Greenland Education Tour 2011

Update

Meet the students, teachers, and other participants of this exciting international expedition here.

Where Are They?

During the Greenland-led Field School portion of the Joint Science Education Project (JSEP), from 1-15 July 2011, the student research teams were primarily stationed in Kangerlussuaq, Greenland. They traveled to sampling sites around Kangerlussuaq, including nearby Russell Glacier and Kellyville, home of the Sondrestrom Incoherent Scatter Radar Research Facility.

The climate in Kangerlussuaq is arctic, with temperatures ranging from -25 to 18 degrees Celsius throughout the year and averaging between 5 and 18 degrees during July. July is also the second highest precipitation month at an average of 5 days of precipitation and an average of 22 mm total precipitation in July.

During the US-led Science Education Week portion of JSEP, 16-24 July 2011, the participants traveled to both the NEEM and Summit Station field stations located on the Greenland Ice Sheet.

Journals

PolarTREC teachers practicing computer skills
The PolarTREC orientation has been a whirlwind. The orientation can be summed up in one word: energizing. I have met a group of dynamic, motivated teachers. I can’t help but draw a comparison to the Einstein Fellowship cohort: *camaraderie *collaboration *exclamations of solidarity (“It is so great to be around like-minded teachers!”) *student centered teaching and inquiry driven lessons It is an important reminder for me that these programs aren’t just about the actual research project/experience that the teacher will be involved with or the lessons that they create that will impact...
Measuring snow density on the skiway
Today's teacher commentary Submitted by Jakob (Greenland) Home sweet home...tent city at Summit...where scientists sleep. Photo by Jakob Moller Bach, 2011 After a good night in the tent with minus 150C, we were ready for the day program. We started at 0730 with breakfast while the station manager told us about the activity on the station to day. After breakfast we talk to Brian about station life, and after that we went with Nate Miller to see and hear about his atmosphere project, were he looks at clouds and have it affect the temperature on ground (the ice sheet), snow crystal, snow...
Kasper tells us about whales
Today's commentary Submitted by Lauritz (Greenland), Maria (USA), Ellen (Greenland),and Emil (Denmark) Well we started our day with a very interested slideshow by one of the teachers who was talking about whales. It was really amazing because we learned a lot about whales and how they live and migrate towards this area. Kasper tells us about whales. Photo by Laura Lukes (2011) After our teachers interesting speech we headed towards the local weather forecast and learned how all the things role there and how weather forecast is an essential factor for the country (especially for air...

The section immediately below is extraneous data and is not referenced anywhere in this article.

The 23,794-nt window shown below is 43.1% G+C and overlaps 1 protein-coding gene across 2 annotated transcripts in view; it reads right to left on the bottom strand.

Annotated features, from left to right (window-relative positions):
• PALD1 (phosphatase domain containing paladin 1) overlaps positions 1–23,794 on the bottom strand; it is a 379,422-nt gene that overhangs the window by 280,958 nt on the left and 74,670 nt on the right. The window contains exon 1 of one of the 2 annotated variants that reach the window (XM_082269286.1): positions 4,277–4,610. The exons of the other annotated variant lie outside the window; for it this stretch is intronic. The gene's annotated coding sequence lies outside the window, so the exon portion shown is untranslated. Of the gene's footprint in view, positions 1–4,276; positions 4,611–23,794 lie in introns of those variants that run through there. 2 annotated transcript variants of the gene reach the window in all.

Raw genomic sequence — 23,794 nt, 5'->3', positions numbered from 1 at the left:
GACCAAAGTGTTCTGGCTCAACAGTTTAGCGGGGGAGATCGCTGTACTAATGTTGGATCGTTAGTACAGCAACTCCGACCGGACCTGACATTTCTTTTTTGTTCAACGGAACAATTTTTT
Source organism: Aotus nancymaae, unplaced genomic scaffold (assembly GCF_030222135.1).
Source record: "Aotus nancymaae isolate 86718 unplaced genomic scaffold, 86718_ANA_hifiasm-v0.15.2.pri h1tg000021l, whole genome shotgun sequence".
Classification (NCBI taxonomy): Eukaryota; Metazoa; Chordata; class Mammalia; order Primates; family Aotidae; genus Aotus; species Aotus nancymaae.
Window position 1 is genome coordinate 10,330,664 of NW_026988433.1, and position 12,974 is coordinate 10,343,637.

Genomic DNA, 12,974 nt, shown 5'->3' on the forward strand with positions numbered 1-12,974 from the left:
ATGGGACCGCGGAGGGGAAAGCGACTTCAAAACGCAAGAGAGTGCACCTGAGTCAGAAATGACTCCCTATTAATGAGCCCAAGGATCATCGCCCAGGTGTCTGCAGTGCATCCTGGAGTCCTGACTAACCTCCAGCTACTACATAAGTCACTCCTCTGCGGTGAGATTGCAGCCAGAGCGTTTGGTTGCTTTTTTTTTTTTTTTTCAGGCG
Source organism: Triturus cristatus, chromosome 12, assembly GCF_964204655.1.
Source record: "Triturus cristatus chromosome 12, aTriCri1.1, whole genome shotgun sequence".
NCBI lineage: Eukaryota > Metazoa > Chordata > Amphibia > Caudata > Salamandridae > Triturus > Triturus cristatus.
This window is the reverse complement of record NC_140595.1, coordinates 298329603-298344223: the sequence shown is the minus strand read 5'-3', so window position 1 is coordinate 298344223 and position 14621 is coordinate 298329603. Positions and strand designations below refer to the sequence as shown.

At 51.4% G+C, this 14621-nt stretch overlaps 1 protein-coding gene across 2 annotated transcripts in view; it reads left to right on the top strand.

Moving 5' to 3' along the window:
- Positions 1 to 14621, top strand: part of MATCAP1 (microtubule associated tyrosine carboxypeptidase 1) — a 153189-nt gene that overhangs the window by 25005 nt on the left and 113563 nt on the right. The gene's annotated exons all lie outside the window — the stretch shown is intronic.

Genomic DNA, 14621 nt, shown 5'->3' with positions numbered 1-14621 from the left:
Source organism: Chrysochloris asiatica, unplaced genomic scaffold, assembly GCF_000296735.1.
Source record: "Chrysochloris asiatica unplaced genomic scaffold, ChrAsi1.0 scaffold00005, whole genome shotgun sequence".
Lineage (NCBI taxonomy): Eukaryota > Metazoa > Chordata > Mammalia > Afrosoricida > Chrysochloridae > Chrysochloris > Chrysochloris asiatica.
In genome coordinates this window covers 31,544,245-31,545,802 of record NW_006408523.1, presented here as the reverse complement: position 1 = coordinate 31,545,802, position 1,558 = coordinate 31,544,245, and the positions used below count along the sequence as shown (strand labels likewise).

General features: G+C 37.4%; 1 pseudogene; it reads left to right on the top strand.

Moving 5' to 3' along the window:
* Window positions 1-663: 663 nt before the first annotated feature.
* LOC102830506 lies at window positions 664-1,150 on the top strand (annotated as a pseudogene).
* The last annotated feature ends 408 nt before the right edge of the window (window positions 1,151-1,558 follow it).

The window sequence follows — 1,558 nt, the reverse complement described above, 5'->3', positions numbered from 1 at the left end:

Teams atmosphere and sea tomato collect data at a lake
Today's commentary Submitted by Avaruna (Greenland), Evan (USA), Emil (Danish), and Titte (Greenland) The focus of today was to break into our groups and work in the field on each of our specific topics that we chose earlier. There were six different groups: Atmosphere, Sea Tomatoes, Geology, Musk Ox, Chemistry and Health. We were all shuttled out near the start of the trail to the waterfall which was where all the groups started. It was very rainy out so we all brought our rain gear to stay dry while gathering samples and recording data. Teams atmosphere and sea tomato collect data at a...
As the U.S. participants start their journey today at airports across the country, images of long lines, tickets, large suitcases, and airplanes may come to mind. II weighed and repacked my bags several times this morning to make sure they were under the weight limit. Ever wonder why the airlines are so adamant about weighing your bag when you check in? Afterall, what difference does an extra bag make? Turns out, plenty. If you take a look at the figure (or see http://www.grc.nasa.gov/WWW/K-12/airplane/Images/forces.jpg ), you'll see the four forces acting on an airplane: thrust, drag,...

Expedition Resources

Project Information

Dates: 1 July 2011 to 24 July 2011
Project Funded Title: Joint Science Education Project (JSEP): Field School and Science Education Week

Meet the Team

Laura Lukes's picture

Laura Lukes holds both a B.S. in Geological Sciences and a M.Ed. in Science Education from The Ohio State University, as well as a M.S. in Geological Sciences from Virginia Tech. She teaches high school and community college in Scottsdale & Mesa, Arizona (2010 NAGT Outstanding Earth Science Teacher). She has created virtual geology field trips and a rock and mineral museum at Saguaro High School in Arizona. She is actively involved in developing Earth science curriculum and training teachers, scientists, and informal educators. She is especially interested in developing programs that provide research experience opportunities for teachers and students to support the future national STEM workforce. Currently, she is the 2010-2011 Albert Einstein Distinguished Educator Fellow at the National Science Foundation - Office of Polar Programs, where she has taken the US lead on the Joint Science Education Project.